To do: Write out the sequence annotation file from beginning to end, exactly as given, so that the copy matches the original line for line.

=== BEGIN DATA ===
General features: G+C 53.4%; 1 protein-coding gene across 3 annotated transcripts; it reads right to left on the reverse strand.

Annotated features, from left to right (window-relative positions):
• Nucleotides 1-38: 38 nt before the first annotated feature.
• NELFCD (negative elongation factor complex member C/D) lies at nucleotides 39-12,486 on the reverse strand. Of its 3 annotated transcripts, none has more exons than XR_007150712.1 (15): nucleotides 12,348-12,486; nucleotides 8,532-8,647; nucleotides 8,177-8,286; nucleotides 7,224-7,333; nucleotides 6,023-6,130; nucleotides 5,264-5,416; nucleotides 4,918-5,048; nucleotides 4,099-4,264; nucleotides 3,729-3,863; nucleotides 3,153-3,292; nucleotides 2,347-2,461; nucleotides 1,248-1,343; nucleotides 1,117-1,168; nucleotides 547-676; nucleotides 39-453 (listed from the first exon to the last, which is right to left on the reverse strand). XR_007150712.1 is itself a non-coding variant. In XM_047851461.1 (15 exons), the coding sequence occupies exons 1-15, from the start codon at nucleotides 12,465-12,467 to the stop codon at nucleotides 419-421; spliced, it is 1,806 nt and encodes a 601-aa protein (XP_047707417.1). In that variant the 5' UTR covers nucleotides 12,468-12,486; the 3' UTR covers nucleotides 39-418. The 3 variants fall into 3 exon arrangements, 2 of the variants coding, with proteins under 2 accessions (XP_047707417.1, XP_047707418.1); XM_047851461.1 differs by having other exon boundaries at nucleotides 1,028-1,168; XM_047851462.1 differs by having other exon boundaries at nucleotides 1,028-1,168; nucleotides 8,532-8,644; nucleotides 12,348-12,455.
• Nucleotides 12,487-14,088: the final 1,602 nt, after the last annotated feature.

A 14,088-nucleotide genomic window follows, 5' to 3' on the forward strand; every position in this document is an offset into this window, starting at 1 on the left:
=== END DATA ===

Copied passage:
General features: G+C 53.4%; 1 protein-coding gene across 3 annotated transcripts; it reads right to left on the reverse strand.

Annotated features, from left to right (window-relative positions):
• Nucleotides 1-38: 38 nt before the first annotated feature.
• NELFCD (negative elongation factor complex member C/D) lies at nucleotides 39-12,486 on the reverse strand. Of its 3 annotated transcripts, none has more exons than XR_007150712.1 (15): nucleotides 12,348-12,486; nucleotides 8,532-8,647; nucleotides 8,177-8,286; nucleotides 7,224-7,333; nucleotides 6,023-6,130; nucleotides 5,264-5,416; nucleotides 4,918-5,048; nucleotides 4,099-4,264; nucleotides 3,729-3,863; nucleotides 3,153-3,292; nucleotides 2,347-2,461; nucleotides 1,248-1,343; nucleotides 1,117-1,168; nucleotides 547-676; nucleotides 39-453 (listed from the first exon to the last, which is right to left on the reverse strand). XR_007150712.1 is itself a non-coding variant. In XM_047851461.1 (15 exons), the coding sequence occupies exons 1-15, from the start codon at nucleotides 12,465-12,467 to the stop codon at nucleotides 419-421; spliced, it is 1,806 nt and encodes a 601-aa protein (XP_047707417.1). In that variant the 5' UTR covers nucleotides 12,468-12,486; the 3' UTR covers nucleotides 39-418. The 3 variants fall into 3 exon arrangements, 2 of the variants coding, with proteins under 2 accessions (XP_047707417.1, XP_047707418.1); XM_047851461.1 differs by having other exon boundaries at nucleotides 1,028-1,168; XM_047851462.1 differs by having other exon boundaries at nucleotides 1,028-1,168; nucleotides 8,532-8,644; nucleotides 12,348-12,455.
• Nucleotides 12,487-14,088: the final 1,602 nt, after the last annotated feature.

A 14,088-nucleotide genomic window follows, 5' to 3' on the forward strand; every position in this document is an offset into this window, starting at 1 on the left: